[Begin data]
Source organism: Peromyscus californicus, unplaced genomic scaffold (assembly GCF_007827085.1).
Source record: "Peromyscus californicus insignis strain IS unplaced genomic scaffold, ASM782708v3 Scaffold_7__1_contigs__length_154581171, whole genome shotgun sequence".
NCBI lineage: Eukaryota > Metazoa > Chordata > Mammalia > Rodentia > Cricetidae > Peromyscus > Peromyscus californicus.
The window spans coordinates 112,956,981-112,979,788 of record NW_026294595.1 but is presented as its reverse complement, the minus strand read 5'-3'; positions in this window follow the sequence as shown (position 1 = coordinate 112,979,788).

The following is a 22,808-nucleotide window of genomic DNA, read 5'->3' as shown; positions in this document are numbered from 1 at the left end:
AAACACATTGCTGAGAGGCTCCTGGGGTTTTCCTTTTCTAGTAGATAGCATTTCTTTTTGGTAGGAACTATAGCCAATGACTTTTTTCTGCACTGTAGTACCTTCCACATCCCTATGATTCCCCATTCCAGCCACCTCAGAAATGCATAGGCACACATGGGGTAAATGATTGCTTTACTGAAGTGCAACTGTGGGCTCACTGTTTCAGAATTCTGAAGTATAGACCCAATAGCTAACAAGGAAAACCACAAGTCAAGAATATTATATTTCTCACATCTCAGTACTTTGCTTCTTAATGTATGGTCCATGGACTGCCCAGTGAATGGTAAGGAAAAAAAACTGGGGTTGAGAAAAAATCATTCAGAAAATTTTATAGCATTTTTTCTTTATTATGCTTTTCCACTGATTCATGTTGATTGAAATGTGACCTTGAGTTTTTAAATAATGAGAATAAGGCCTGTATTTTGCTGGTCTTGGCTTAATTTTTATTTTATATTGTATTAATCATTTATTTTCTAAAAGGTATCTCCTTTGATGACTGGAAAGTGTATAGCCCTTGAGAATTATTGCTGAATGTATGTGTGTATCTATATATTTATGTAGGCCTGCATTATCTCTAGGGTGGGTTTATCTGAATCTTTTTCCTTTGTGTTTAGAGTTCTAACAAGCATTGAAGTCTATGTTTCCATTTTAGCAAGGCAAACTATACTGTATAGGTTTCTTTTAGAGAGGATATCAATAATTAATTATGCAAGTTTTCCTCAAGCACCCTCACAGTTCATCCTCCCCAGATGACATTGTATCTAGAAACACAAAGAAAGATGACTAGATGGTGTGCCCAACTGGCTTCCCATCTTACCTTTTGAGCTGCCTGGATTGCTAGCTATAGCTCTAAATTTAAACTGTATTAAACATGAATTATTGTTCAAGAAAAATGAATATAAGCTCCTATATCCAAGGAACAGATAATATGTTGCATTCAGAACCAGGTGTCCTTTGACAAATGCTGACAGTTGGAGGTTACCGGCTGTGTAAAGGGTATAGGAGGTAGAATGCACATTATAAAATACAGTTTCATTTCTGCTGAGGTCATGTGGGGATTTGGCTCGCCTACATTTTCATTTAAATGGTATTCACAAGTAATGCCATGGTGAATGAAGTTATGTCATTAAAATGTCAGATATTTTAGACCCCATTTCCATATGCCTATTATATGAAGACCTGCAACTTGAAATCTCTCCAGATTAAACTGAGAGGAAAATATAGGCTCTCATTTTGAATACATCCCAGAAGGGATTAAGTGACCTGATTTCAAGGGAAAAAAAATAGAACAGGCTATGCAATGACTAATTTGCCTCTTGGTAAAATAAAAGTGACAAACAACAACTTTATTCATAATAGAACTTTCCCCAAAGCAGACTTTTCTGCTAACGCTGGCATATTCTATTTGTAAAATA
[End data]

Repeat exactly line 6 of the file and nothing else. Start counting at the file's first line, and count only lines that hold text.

AAACACATTGCTGAGAGGCTCCTGGGGTTTTCCTTTTCTAGTAGATAGCATTTCTTTTTGGTAGGAACTATAGCCAATGACTTTTTTCTGCACTGTAGTACCTTCCACATCCCTATGATTCCCCATTCCAGCCACCTCAGAAATGCATAGGCACACATGGGGTAAATGATTGCTTTACTGAAGTGCAACTGTGGGCTCACTGTTTCAGAATTCTGAAGTATAGACCCAATAGCTAACAAGGAAAACCACAAGTCAAGAATATTATATTTCTCACATCTCAGTACTTTGCTTCTTAATGTATGGTCCATGGACTGCCCAGTGAATGGTAAGGAAAAAAAACTGGGGTTGAGAAAAAATCATTCAGAAAATTTTATAGCATTTTTTCTTTATTATGCTTTTCCACTGATTCATGTTGATTGAAATGTGACCTTGAGTTTTTAAATAATGAGAATAAGGCCTGTATTTTGCTGGTCTTGGCTTAATTTTTATTTTATATTGTATTAATCATTTATTTTCTAAAAGGTATCTCCTTTGATGACTGGAAAGTGTATAGCCCTTGAGAATTATTGCTGAATGTATGTGTGTATCTATATATTTATGTAGGCCTGCATTATCTCTAGGGTGGGTTTATCTGAATCTTTTTCCTTTGTGTTTAGAGTTCTAACAAGCATTGAAGTCTATGTTTCCATTTTAGCAAGGCAAACTATACTGTATAGGTTTCTTTTAGAGAGGATATCAATAATTAATTATGCAAGTTTTCCTCAAGCACCCTCACAGTTCATCCTCCCCAGATGACATTGTATCTAGAAACACAAAGAAAGATGACTAGATGGTGTGCCCAACTGGCTTCCCATCTTACCTTTTGAGCTGCCTGGATTGCTAGCTATAGCTCTAAATTTAAACTGTATTAAACATGAATTATTGTTCAAGAAAAATGAATATAAGCTCCTATATCCAAGGAACAGATAATATGTTGCATTCAGAACCAGGTGTCCTTTGACAAATGCTGACAGTTGGAGGTTACCGGCTGTGTAAAGGGTATAGGAGGTAGAATGCACATTATAAAATACAGTTTCATTTCTGCTGAGGTCATGTGGGGATTTGGCTCGCCTACATTTTCATTTAAATGGTATTCACAAGTAATGCCATGGTGAATGAAGTTATGTCATTAAAATGTCAGATATTTTAGACCCCATTTCCATATGCCTATTATATGAAGACCTGCAACTTGAAATCTCTCCAGATTAAACTGAGAGGAAAATATAGGCTCTCATTTTGAATACATCCCAGAAGGGATTAAGTGACCTGATTTCAAGGGAAAAAAAATAGAACAGGCTATGCAATGACTAATTTGCCTCTTGGTAAAATAAAAGTGACAAACAACAACTTTATTCATAATAGAACTTTCCCCAAAGCAGACTTTTCTGCTAACGCTGGCATATTCTATTTGTAAAATA